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Leaving Your Legacy Touches Others’ Lives

Merra Lee Moffit is a professional financial planner and wealth strategist with the Good Life Financial Group who provides business planning, retirement planning for individuals and business owners, education planning for college, estate planning, help with managing taxes and savings, and more in the Reading, Wyomissing, Lancaster, Exeter and Sinking Springs areas.

adult hands key to childWhat happens to your stuff when you are gone? Usually when people pass away there is a huge focus on the things they owned and who gets what. But a legacy isn’t only about leaving what you’ve earned but also what you’ve learned.

The notion that you can have a lasting legacy by handing down ideas and values may be a totally new way to look at it. Here are some ways you could pass on the things and ideas, as well as your wealth.

Through your Will – There are many ways you can leave a legacy. The most obvious, of course, is bequeathing an inheritance to your survivors through your last will and testament.

Through Physical Things – My Aunt, who I hope lives many decades more, once asked each of her nieces and nephews what ‘thing’ we wanted to inherit from her house that she could include in her will. I picked a piano stool because as a child I would swing around in circles on such a stool and thought it great fun. Sometime small tokens have outsized joy. She can be assured that the selections written in her will have meaning to each recipient.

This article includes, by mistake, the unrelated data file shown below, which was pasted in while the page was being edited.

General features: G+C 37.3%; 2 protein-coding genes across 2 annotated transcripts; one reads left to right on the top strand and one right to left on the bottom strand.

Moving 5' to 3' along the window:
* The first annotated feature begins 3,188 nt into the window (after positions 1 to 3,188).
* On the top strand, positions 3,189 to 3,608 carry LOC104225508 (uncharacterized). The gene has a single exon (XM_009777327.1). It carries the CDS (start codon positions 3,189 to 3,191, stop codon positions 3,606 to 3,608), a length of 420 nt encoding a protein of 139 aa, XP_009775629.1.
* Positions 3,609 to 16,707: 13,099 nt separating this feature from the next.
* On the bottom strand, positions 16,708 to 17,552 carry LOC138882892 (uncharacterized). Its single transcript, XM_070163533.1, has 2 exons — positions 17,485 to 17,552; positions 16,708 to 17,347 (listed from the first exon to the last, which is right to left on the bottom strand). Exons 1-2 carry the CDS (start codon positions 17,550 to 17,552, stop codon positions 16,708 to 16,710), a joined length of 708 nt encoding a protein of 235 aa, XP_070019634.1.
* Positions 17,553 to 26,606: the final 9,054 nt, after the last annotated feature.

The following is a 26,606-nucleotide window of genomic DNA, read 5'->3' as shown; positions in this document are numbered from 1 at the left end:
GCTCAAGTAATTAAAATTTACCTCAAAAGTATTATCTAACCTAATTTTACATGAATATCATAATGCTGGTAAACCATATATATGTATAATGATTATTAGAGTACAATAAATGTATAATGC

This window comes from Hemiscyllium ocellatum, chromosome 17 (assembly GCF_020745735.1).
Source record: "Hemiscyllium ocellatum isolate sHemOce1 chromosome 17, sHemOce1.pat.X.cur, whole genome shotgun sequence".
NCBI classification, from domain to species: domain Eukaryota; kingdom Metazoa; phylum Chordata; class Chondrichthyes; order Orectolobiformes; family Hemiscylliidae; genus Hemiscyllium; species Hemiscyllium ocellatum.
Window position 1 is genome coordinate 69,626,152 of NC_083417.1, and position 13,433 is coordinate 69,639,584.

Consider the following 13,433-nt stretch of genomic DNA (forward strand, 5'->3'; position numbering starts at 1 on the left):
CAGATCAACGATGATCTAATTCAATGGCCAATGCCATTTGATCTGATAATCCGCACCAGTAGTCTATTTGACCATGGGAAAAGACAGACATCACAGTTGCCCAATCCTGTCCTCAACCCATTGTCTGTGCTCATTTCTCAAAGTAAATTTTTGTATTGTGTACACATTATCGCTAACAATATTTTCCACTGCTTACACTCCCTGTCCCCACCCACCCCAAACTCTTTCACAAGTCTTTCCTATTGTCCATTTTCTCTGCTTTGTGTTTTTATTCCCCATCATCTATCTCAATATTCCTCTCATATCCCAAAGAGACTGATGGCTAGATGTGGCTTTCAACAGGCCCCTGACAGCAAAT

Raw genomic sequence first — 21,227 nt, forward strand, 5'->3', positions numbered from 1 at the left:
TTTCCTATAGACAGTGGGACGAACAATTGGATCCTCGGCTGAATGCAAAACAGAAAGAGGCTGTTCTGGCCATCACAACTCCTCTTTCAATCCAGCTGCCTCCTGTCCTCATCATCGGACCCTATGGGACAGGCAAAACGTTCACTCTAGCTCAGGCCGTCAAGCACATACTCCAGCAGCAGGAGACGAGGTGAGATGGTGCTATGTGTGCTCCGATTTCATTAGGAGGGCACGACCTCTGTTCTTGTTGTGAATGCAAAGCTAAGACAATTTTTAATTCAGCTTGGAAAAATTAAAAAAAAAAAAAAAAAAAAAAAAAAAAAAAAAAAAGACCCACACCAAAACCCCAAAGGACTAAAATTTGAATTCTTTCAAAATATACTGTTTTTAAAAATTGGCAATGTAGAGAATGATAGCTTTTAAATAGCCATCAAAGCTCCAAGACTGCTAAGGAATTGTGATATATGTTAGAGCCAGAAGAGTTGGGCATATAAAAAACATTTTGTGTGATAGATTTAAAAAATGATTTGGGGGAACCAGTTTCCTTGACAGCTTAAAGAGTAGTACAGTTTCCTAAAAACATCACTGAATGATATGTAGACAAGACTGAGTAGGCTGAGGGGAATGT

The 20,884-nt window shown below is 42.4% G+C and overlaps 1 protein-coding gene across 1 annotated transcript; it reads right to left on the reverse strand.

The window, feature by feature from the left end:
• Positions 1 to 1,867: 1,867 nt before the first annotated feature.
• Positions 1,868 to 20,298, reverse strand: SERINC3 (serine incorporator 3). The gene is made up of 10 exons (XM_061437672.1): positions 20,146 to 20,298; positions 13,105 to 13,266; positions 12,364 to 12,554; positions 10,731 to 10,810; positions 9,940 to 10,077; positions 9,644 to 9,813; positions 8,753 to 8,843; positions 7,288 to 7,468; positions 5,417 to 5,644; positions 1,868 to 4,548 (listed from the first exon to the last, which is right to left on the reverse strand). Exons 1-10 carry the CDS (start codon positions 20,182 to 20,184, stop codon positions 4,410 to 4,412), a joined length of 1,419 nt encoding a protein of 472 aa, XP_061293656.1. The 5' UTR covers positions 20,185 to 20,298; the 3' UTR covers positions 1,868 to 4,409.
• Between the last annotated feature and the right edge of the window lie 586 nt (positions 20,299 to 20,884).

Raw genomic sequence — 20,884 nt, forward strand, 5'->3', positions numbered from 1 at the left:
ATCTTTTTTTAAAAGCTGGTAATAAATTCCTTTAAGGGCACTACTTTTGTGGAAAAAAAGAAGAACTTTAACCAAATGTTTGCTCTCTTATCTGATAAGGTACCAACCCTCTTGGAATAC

Through Charity – Another way you could leave a legacy is by contributing money or the equivalent (like cars, boats, antiques) to a charitable cause that reflects your values. These wishes can be accomplished both during your life and by your written will at the end.

Through Example – Many of my clients involve their children in supporting the causes they care about. While giving their time, talent and treasures, they ask the kids to help lend a hand at events by being volunteers.

Throughout your Life – You could create a meaningful gifting plan so your kids and grandkids would receive money while you’re alive, allowing you to watch them benefit from your generosity. This could include gifting annually over several years to avoid gift taxes, or occasionally such as when one child/grandchild needs help.

Through Thoughtful Downsizing – My mother (who I insist must live to be 100) has been downsizing her possessions for several years. With 6 kids, she has somehow found and disseminated our baby rings, 6 of my grandmother’s homemade quilts, 6 selections from her 25th wedding anniversary presents, 6 sets of meaningful photographs from our childhoods, and so on. She has managed to downsize her house while reminding us of our collective happy family memories.

Through Beneficiary Election – Naming a person or collection of people on your bank, brokerage or retirement account bypasses the will and the probate process (which can be lengthy, costly and public). Your accounts should be reviewed periodically (every few years) so that you don’t unintentionally disinherit a new arrival such as a child or grandchild. Nor would you want an exspouse or deceased parent to remain named when they are gone. Reviewing these with your advisor every few years may help keep your intentions in line with changes over your lifetime.

Through Business Ownership – If you own a business that has ongoing value, you’ll want to make sure that it continues to thrive after you are no longer able (or want) to run it. It would be a good idea to plan ahead if you have family with the interest and acumen to continue running and growing that business. One possibility is to give them increasing control over the business while you gradually step back.

Each family’s needs and wants are somewhat unique. Talk to your financial planner to help formulate your legacy so that you could have a lasting impact spanning way beyond your lifetime.

Posted in Individual Financial Planning, Legacy Planning
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